Re: resolvconf, modularity, componentization, ifupdown2 backend,, extensible software

> Q: What if ifupdown had explicit support for working co-operatively with
> NM, or was rolled into it's own backend style with appropriate
> extensions and modifications?  It really is a very powerful system, and
> such a nice program design.  I like the way he wrote a little language
> for the various network setup methods.  It's really worth a week's
> study.  I will certainly be revisiting it as I study languages and
> compilers in the future.  Extensible software is where it's at.

I just had a few more ideas on this...  I can't quite see the whole
picture yet.  Maybe some of you could fit a few pieces into place for

What if the 'iproute' ("ip") command and others such as the bridge
control tools, etc. are separated into shared object libraries so that
other software can use them more directly?

The advantage of 'ifupdown' is it's extensibility and configure-ability.
It supports both "canned" methods for interface configuration, such as
DHCP or static IP, as well as a "manual" method, pre and post commands,
and the ability to add arbitrary configuration directives that become
environment variables to the hook scripts.  

It can be given new and potentially dynamic behaviors via mappings and
the hook scripts it runs.  For instance, a hook is run that has
'fetchmail' do it's thing when the network comes on line.  Another could
deal with DynDNS, and one could modify iptables depending on what
network you happen to click into.  (We're not all experts and we're not
all beginners.)  This all seems confusing and certainly an end-user
interface may need to restrict the choices somewhat (and should respect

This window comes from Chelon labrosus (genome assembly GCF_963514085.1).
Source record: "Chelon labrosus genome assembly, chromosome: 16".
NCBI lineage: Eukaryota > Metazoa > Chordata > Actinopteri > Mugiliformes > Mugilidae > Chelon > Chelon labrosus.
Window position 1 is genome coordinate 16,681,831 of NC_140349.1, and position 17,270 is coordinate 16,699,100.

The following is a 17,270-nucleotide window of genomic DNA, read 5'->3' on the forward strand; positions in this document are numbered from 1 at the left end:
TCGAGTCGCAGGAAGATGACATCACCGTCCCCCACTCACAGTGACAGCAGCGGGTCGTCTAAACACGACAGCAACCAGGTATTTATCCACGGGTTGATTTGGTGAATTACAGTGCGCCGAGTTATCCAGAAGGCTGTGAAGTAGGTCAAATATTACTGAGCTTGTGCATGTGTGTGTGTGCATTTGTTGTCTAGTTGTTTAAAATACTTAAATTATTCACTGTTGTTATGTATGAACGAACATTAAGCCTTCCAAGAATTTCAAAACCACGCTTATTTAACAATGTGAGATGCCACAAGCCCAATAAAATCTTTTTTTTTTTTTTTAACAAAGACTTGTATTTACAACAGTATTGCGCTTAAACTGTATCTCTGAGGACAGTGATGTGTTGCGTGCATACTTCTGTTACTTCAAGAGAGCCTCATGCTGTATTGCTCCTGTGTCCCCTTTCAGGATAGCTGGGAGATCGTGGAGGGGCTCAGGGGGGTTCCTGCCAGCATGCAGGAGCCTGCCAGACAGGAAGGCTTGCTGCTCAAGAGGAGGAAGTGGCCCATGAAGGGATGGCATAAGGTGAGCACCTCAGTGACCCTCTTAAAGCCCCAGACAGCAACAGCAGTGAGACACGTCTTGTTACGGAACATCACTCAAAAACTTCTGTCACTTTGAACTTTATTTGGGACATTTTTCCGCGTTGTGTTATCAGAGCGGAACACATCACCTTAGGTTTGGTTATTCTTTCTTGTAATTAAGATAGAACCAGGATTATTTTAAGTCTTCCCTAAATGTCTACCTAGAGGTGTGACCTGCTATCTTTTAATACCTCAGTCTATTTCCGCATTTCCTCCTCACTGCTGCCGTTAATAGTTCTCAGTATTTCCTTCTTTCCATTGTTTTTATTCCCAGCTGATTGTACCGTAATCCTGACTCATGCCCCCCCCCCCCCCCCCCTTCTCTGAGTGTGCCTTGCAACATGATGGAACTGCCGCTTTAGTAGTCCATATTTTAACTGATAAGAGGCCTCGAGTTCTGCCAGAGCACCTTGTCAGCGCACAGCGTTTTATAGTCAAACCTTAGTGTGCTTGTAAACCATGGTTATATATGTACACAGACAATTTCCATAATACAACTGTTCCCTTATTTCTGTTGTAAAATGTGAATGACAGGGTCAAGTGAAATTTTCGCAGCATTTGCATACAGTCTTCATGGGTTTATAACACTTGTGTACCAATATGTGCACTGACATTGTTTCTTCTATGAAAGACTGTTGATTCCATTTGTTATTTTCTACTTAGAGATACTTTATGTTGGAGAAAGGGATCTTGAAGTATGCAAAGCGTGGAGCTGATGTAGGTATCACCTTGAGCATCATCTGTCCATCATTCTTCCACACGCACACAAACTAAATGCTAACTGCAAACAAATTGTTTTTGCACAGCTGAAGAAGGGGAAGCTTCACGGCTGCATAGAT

custom changes made by a systems administrator).

One of the problems I've experienced with the 'ifupdown' system was the
iptables and route management problems that can happen when you have
multiple interfaces and interactions between them where you don't know
what order the interfaces will come up or go down and more than one
interface (lan, vpn, ip6 tunnel, tun/tap) is expected to be up at any
given time.

It can be complicated and confusing.  As far as I understand it, NM is
to be an over-seer and co-ordinator, and not necessarily as the thing
that performs the lower level network interface configuration, IP
routing table, and netfilter configuration (and co-ordination?) tasks.

For example, I was hired by a client to set up his Internet gateway
computer so that it was connected to the Internet by both a DSL modem
and a cable modem at the same time.  The DSL had narrower bandwidth but
a static IP, and the cable modem had a faster link and dynamic IP.  So
the thing was to route downloads and so forth over the cable modem,
while incoming connections always get routed back out over the DSL.  The
difficulty was that some services are inside, with DNAT bringing them
into the LAN DMZ.  By default, a connection would come in, and the reply
would get routed over the wrong link and be lost.

It was not easy to figure out, and didn't really work the way I thought
it should.  I had to be careful about making sure the routes worked
right no matter what order the interfaces are brought up and down in so
that everything keeps working properly with no special rules about what
interface has to be brought up first and so forth.  Of course on a
typical desktop or laptop, it won't ever get that complicated right?  

It seems to me that when you add VPN to the picture, it can get this
difficult, but the user should never have to monkey with it.  So maybe
there needs to be a routing (and iptables) manager of some kind?  It
would probably not need to be a daemon; perhaps 'ip' already is it.  Is
that NM's job?  Where does this belong, as a component or sub-system?

Karl Hegbloom <hegbloom pdx edu>

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